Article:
Have you ever worked at a site where they follow a practice just because “that is how they have always done it?” At IMARC, we like to apply the FAIR Shake™ to these scenarios. What is the FAIR Shake™?
(F): Federal Regulations: Describes the procedures for the conduct of clinical investigations as well as the Sponsor’s and Investigator’s responsibilities. In addition, it outlines the responsibilities of the IRB, the requirements for informed consent and financial disclosure.
(A): Agreements: Statement of the investigator’s commitment to conduct the study in compliance with the regulations, protocol and IRB; Supervision of the investigational product; and obtain informed consent. The Agreement can include other items agreed upon with the Sponsor.
(I): Investigational Plan: The protocol! Includes inclusion/exclusion, procedural and follow-up requirements, and adverse event definitions.
(R): Requirements of the IRB: Includes informed consent process, requirements for adverse event and protocol deviation reporting, renewal timelines.
Why FAIR? 21 CFR 312.50 and 312.60; 21 CFR 812.40 and 812.100. FAIR was derived from the general responsibilities of sponsors and investigators in clinical investigations listed in 21 CFR 312 and 812. It is important to follow FAIR to have a solid regulatory basis for decisions that are made in the clinical research setting.
If it doesn’t fall into one of the categories above, is it necessary?
- Scenario 1: We must complete all source worksheets and CRFs in black ink, blue ink is not allowed. Why? Because “we have always done it that way.”
- Let’s apply FAIR Shake™ to this theory. Must the site only use black ink?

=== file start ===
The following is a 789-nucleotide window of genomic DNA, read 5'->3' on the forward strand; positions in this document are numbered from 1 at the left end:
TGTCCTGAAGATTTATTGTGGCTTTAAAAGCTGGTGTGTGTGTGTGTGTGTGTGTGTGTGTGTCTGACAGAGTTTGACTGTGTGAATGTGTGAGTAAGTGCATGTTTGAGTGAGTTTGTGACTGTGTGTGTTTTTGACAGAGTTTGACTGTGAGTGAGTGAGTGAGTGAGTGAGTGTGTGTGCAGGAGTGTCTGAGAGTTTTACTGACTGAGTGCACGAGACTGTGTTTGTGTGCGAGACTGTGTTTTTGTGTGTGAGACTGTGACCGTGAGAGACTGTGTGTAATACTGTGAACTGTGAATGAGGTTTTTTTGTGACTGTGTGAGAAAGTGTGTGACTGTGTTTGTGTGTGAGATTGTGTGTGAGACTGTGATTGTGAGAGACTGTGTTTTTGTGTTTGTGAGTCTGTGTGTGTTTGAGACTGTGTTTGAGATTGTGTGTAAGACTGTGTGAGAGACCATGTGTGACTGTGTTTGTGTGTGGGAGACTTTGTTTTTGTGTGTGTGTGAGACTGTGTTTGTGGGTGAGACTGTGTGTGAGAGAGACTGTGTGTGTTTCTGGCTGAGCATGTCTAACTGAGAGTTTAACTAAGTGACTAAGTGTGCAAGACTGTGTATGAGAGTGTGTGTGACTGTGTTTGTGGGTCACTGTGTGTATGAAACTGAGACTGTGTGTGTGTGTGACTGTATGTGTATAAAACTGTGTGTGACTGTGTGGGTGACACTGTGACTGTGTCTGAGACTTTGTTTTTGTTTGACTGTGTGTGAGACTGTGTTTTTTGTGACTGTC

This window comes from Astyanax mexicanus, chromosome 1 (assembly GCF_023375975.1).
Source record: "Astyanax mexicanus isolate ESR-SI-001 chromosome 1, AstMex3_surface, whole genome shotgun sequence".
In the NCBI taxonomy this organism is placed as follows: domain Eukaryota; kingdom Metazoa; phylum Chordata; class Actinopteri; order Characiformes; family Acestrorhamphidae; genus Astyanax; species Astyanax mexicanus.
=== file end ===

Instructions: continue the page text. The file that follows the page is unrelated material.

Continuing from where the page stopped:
- There is definitely nothing in (F): Federal Regulations that mandate what color ink must be used. It is also highly unlikely that ink color would be specified in the (A): Agreement, (I): Investigational Plan or (R): A requirement of the IRB.
- Scenario 2: We must place a stamp of “COPY” on all printed electronic medical record source. Why? Because “we have always done it that way.”
- Again, let’s apply FAIR Shake™. Is it a requirement that the site place a stamp of “COPY” on all printed documents?
- (F): Federal Regulations- 21 CFR 812.140 states that an investigator shall maintain accurate, complete and current records of each subject’s case history including the case report forms and supporting data, for example, medical records including progress notes of the physician, the individual’s hospital chart and nurses’ notes. So, it is not a federal regulation to stamp “COPY” on printed medical records. Again, it is also highly unlikely to be mentioned in the (A): Agreement, (I): Investigational Plan or (R): A requirement of the IRB.
- Scenario 3: After the subject and the person obtaining consent have signed the informed consent document the Principal Investigator must sign the document too. Why? Because “we have always done it that way.”
- Let’s give it a Shake
- (F): Federal Regulation-21 CFR 50.27 (a) only says that informed consent should be documented by the use of a written consent form approved by the IRB and signed and dated by the subject or legally authorized representative. It doesn’t mention anything about the person obtaining consent or the PI signing. It is highly unlikely that it would be a requirement in the (A): Agreement or (I): Investigational Plan. However, it may be (R): A requirement of the IRB.
Just because that is how you have always done it, does not mean that it is a requirement.
However, there is always an exception to the rule! A site’s SOP may state they have to use only black ink or the PI must sign the ICF. If this is the case, it would be a requirement. The site must follow their own SOP (although this may not be a finding in a regulatory inspection).
In the future, you should give your study a FAIR Shake™.
For more information about FAIR Shake ™, check out our whitepaper!
Do you have any examples to share?
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